The biggest issue with returning citizens, Jeff says, is not theft or violence but the use of street language in the workplace — a problem that can easily be fixed with training. He’s found that turnover among these employees is low and loyalty is high.
Sandy, who has been involved in many aspects of the business, currently works on store design, customer relations, retail technology and social media. “She’s been a tremendous contributor to the business,” Jeff says.
Jeff and Sandy’s eldest son, Joshua, 29, has worked in the business for two years. Josh, who studied business at Cornell University, previously worked for a private equity real estate fund. At Brown’s Super Stores, he’s training to replace the company’s longtime CEO, who plans to retire.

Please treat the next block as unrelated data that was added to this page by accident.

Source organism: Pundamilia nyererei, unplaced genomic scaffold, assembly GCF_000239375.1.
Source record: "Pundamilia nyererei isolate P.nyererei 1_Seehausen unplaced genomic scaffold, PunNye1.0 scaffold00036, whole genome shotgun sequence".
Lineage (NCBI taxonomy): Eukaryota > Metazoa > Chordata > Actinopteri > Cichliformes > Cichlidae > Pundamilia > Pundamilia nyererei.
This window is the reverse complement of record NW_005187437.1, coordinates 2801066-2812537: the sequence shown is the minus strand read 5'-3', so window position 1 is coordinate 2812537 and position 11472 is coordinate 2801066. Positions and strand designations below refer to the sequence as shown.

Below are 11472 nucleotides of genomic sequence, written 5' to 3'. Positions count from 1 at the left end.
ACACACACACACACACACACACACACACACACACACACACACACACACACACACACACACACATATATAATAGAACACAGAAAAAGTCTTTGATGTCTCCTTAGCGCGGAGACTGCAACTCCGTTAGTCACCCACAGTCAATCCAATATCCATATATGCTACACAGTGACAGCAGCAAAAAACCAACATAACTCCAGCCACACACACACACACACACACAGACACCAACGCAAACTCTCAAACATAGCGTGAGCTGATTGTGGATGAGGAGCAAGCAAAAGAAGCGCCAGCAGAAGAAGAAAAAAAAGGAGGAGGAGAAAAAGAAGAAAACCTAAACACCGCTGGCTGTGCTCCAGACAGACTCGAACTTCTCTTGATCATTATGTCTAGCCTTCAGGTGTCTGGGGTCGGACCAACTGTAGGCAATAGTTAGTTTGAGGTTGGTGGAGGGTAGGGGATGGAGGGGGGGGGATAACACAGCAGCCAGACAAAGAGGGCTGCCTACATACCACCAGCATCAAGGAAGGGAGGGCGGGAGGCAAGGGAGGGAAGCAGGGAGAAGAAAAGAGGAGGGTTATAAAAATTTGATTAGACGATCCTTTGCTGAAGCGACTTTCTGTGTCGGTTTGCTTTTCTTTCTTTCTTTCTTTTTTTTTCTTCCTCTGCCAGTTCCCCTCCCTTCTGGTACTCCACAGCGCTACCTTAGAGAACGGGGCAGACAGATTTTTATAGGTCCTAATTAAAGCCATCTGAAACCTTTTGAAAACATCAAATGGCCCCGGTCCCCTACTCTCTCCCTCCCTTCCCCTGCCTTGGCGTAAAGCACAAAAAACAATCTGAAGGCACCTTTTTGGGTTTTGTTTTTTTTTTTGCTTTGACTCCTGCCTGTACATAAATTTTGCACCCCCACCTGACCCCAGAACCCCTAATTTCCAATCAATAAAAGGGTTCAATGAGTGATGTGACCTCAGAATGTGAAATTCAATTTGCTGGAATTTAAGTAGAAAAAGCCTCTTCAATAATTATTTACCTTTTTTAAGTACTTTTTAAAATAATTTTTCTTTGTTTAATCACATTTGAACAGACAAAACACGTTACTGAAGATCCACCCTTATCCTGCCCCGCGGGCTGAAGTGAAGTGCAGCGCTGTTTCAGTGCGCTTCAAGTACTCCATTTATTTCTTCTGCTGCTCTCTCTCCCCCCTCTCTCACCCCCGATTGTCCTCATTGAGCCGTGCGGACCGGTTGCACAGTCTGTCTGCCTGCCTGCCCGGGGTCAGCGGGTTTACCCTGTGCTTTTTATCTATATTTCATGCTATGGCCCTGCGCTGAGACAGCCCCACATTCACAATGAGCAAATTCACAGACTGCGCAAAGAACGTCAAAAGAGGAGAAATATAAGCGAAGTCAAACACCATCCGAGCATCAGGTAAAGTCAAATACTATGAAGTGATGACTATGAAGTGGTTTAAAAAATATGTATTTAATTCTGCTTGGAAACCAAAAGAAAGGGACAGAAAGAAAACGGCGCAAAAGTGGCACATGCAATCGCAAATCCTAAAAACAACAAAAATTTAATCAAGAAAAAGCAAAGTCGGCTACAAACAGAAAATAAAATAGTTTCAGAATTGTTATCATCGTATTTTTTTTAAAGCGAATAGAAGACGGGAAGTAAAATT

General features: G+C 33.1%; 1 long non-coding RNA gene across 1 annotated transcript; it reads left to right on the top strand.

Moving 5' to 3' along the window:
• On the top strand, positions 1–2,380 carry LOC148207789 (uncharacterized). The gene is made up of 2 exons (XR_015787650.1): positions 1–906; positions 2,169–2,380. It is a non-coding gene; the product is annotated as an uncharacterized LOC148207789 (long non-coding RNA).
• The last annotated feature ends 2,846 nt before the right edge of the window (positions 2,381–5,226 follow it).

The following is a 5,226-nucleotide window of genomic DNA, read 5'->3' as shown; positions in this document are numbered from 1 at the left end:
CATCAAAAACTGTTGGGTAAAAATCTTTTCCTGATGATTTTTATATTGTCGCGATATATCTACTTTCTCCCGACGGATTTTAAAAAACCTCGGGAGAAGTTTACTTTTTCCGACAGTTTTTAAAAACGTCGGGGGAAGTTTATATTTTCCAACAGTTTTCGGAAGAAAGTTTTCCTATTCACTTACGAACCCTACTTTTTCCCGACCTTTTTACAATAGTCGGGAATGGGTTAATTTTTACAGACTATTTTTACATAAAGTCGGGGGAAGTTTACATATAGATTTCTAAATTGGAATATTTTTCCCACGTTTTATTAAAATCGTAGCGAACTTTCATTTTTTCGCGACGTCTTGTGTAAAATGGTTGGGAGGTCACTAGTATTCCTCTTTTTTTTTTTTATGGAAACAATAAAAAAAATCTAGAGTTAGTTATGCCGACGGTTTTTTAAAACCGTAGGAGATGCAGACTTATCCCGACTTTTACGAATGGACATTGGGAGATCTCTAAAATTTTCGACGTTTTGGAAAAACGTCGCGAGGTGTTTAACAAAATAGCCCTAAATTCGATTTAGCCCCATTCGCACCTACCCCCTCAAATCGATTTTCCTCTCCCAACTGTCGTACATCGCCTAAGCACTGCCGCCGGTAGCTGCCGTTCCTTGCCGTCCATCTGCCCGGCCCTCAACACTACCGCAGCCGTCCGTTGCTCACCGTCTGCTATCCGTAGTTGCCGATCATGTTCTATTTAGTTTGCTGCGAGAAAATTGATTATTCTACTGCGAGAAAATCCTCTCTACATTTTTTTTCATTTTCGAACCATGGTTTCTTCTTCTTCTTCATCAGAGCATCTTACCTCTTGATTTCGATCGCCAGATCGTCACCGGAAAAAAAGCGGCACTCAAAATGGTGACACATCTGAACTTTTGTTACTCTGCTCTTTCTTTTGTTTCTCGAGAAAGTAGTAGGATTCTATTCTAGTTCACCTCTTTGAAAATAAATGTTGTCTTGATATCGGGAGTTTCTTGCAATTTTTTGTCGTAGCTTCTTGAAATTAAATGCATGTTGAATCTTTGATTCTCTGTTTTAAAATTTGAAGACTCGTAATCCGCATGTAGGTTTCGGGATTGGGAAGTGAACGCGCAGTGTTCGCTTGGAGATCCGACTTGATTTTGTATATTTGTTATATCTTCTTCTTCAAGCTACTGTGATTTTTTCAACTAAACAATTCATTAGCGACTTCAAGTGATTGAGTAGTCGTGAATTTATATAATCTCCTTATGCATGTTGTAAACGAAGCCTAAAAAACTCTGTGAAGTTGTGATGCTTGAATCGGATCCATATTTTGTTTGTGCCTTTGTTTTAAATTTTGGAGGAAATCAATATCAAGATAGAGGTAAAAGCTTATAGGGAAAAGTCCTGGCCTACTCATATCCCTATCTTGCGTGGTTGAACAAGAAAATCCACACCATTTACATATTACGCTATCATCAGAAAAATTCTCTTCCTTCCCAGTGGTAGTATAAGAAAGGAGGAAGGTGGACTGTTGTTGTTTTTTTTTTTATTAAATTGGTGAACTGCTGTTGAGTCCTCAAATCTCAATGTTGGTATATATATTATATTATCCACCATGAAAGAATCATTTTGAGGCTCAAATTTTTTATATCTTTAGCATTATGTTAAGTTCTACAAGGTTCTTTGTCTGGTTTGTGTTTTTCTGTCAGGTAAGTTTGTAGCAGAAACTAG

“I thought that his finance skills were just tremendous, and really were enhanced and refined during his work experience on the outside,” Jeff says of his son. “As a kid, he worked in the business and truly valued the human aspect of what we do.”
Josh spent his first year rotating through various departments. “We wanted him to understand at the operating level how everything works,” Jeff says. “And he also wanted to show the team that that he’s willing to work and do what they do.” He has learned every operating manager’s job and every role in finance.
Of course, no one had planned for a pandemic and destructive looting to be part of Josh’s training program. “I knew going in, no matter what happened, this wasn’t going to be easy,” Josh says. “I’m prepared to fight the long fight.”
Destruction and rebuilding
The looting on May 31-June 1 “was not a complete shock to us,” Jeff says. “My family in the ’60s had inner-city stores that went through the same thing, and so we always understood that this was a possibility. History tends to repeat itself.”